BBC 2’s series, The Bible’s Buried Secrets is a familiar – and in many ways, winning – combination of middle eastern street scenes, archaeological digs, panoramic shots of Jerusalem and the golden Dome of the Rock, and computer animated reconstructions. Its writer and presenter, Dr Francesca Stavrakopoulou of Exeter University’s Department of Theology and Religion, is young, personable and enthusiastic, and the whole production is good-looking enough to make viewers feel, occasionally, as if they’ve stumbled into an advertisement for the holiday of a life-time.
This is not to underestimate Stavrakopoulou’s academic credentials. She has many fascinating, well-researched ideas about the Bible. In a recent episode, she suggested that the stories of creation and more especially, the Garden of Eden might be based on an actual historical event – and specifically not the creation of the world! She suggested, cross-referencing relevant archaeological findings, that the Garden of Eden might have been the ancient Temple in Jerusalem, whose intricate interior designs she likened to a kind of virtual garden. The so-called ‘fall’ – the Genesis account of the first couple’s disobedience and exclusion from the garden – could perhaps then be the fall of an ancient near eastern King of Judah. Arguably, this precursor of the Hebrew Bible’s first human creature, Adam, was a historical individual who seemed to consort with the gods and goddesses in the holy temple garden but who had in fact failed, because of personal greed, to maintain the terms of a very real vassalage to the imperial powers of the day, and thereby brought ruin and destruction – divine wrath and expulsion – on himself and his people as a result.
These are intriguing thoughts – of course – but perhaps not as controversial as some of the promotional material would have it. Although Stavrakopoulou’s theories about the Temple in Jerusalem, for example, offer us a different slant on a familiar biblical text, the approach as a whole differs little from the methodologies of the so-called Higher Criticism, calling for attention to the historical and linguistic contexts of the bible and the need for the kind of critical examination previously only applied to other kinds of books. Certainly, in the 19th century, professors and academics sometimes lost their jobs for proposing, for example, that the Bible’s stories might have had something in common with stories of other gods and goddesses. But it would be unlikely for this to happen today.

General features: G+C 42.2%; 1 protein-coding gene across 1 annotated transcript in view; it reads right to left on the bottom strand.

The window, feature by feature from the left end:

What is perhaps more provoking, is Stravrakopoulou’s suggestion that we might be able to liberate ourselves from the huge burden of guilt and human sinfulness imposed on us by Christian readings of Genesis 2-3, if we accepted her interpretation instead. Telling stories is one way to normalise or universalise what is actually culturally specific. Using the Genesis 2-3 story to make women carry the guilt for the ‘fall’ or radical sinfulness of the entire human race, is a case in point. There are many instances of Christian theologians, poets and writers over the centuries who have drawn misogynistic meanings out of this story and, quite clearly, Stravrakopoulou’s research would not actively support these readings. It’s more doubtful however, whether her theories really help us to come to a positive consensus on human nature.
Of course some Christians remain convinced of a more literal truth to the story of the Garden of Eden – Stravrakopoulou spoke to one or two of them and they were predictably unmoved. However, many people who have spent time reading the Bible over the last 200 years or so, have been well aware of its gaps, contradictions, lack of empirical verifiability and perhaps even its indebtedness to traditions mainstream Churches or theologians would pronounce as beyond the pale. They remain intrigued; hooked, nonetheless, by these problematic Biblical accounts of ambivalent human hope and fleeting divine epiphanies. Arguably it is these, essentially unanswerable but fertile questions that remain the Bible’s real buried treasure.